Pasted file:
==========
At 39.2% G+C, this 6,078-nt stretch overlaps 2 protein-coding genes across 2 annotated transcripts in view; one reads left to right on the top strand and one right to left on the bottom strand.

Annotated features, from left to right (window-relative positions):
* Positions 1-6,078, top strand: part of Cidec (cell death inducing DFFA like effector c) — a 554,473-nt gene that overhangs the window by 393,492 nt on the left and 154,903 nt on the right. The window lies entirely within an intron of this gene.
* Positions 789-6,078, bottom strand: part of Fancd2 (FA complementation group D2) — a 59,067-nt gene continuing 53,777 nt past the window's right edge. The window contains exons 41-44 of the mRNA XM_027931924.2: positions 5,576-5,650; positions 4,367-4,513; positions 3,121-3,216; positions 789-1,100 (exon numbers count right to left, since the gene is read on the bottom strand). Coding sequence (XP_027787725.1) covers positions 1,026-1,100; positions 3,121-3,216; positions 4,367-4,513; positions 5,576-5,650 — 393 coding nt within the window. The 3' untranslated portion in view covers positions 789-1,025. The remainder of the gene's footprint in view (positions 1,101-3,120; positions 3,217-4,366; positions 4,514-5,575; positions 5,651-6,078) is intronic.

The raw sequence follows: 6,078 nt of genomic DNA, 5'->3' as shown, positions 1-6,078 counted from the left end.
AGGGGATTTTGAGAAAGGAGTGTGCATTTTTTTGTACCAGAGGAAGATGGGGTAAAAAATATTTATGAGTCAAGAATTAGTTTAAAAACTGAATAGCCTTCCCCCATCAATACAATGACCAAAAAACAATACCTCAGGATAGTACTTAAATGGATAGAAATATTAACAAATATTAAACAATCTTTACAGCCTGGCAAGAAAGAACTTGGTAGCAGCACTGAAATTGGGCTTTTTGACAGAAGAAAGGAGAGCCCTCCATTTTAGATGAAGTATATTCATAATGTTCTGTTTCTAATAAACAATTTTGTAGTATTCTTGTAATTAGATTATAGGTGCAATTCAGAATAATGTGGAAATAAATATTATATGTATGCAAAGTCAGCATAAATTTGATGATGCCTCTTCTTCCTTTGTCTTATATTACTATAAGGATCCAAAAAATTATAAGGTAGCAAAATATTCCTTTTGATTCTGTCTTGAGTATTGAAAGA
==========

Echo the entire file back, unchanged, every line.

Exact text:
At 39.2% G+C, this 6,078-nt stretch overlaps 2 protein-coding genes across 2 annotated transcripts in view; one reads left to right on the top strand and one right to left on the bottom strand.

Annotated features, from left to right (window-relative positions):
* Positions 1-6,078, top strand: part of Cidec (cell death inducing DFFA like effector c) — a 554,473-nt gene that overhangs the window by 393,492 nt on the left and 154,903 nt on the right. The window lies entirely within an intron of this gene.
* Positions 789-6,078, bottom strand: part of Fancd2 (FA complementation group D2) — a 59,067-nt gene continuing 53,777 nt past the window's right edge. The window contains exons 41-44 of the mRNA XM_027931924.2: positions 5,576-5,650; positions 4,367-4,513; positions 3,121-3,216; positions 789-1,100 (exon numbers count right to left, since the gene is read on the bottom strand). Coding sequence (XP_027787725.1) covers positions 1,026-1,100; positions 3,121-3,216; positions 4,367-4,513; positions 5,576-5,650 — 393 coding nt within the window. The 3' untranslated portion in view covers positions 789-1,025. The remainder of the gene's footprint in view (positions 1,101-3,120; positions 3,217-4,366; positions 4,514-5,575; positions 5,651-6,078) is intronic.

The raw sequence follows: 6,078 nt of genomic DNA, 5'->3' as shown, positions 1-6,078 counted from the left end.
AGGGGATTTTGAGAAAGGAGTGTGCATTTTTTTGTACCAGAGGAAGATGGGGTAAAAAATATTTATGAGTCAAGAATTAGTTTAAAAACTGAATAGCCTTCCCCCATCAATACAATGACCAAAAAACAATACCTCAGGATAGTACTTAAATGGATAGAAATATTAACAAATATTAAACAATCTTTACAGCCTGGCAAGAAAGAACTTGGTAGCAGCACTGAAATTGGGCTTTTTGACAGAAGAAAGGAGAGCCCTCCATTTTAGATGAAGTATATTCATAATGTTCTGTTTCTAATAAACAATTTTGTAGTATTCTTGTAATTAGATTATAGGTGCAATTCAGAATAATGTGGAAATAAATATTATATGTATGCAAAGTCAGCATAAATTTGATGATGCCTCTTCTTCCTTTGTCTTATATTACTATAAGGATCCAAAAAATTATAAGGTAGCAAAATATTCCTTTTGATTCTGTCTTGAGTATTGAAAGA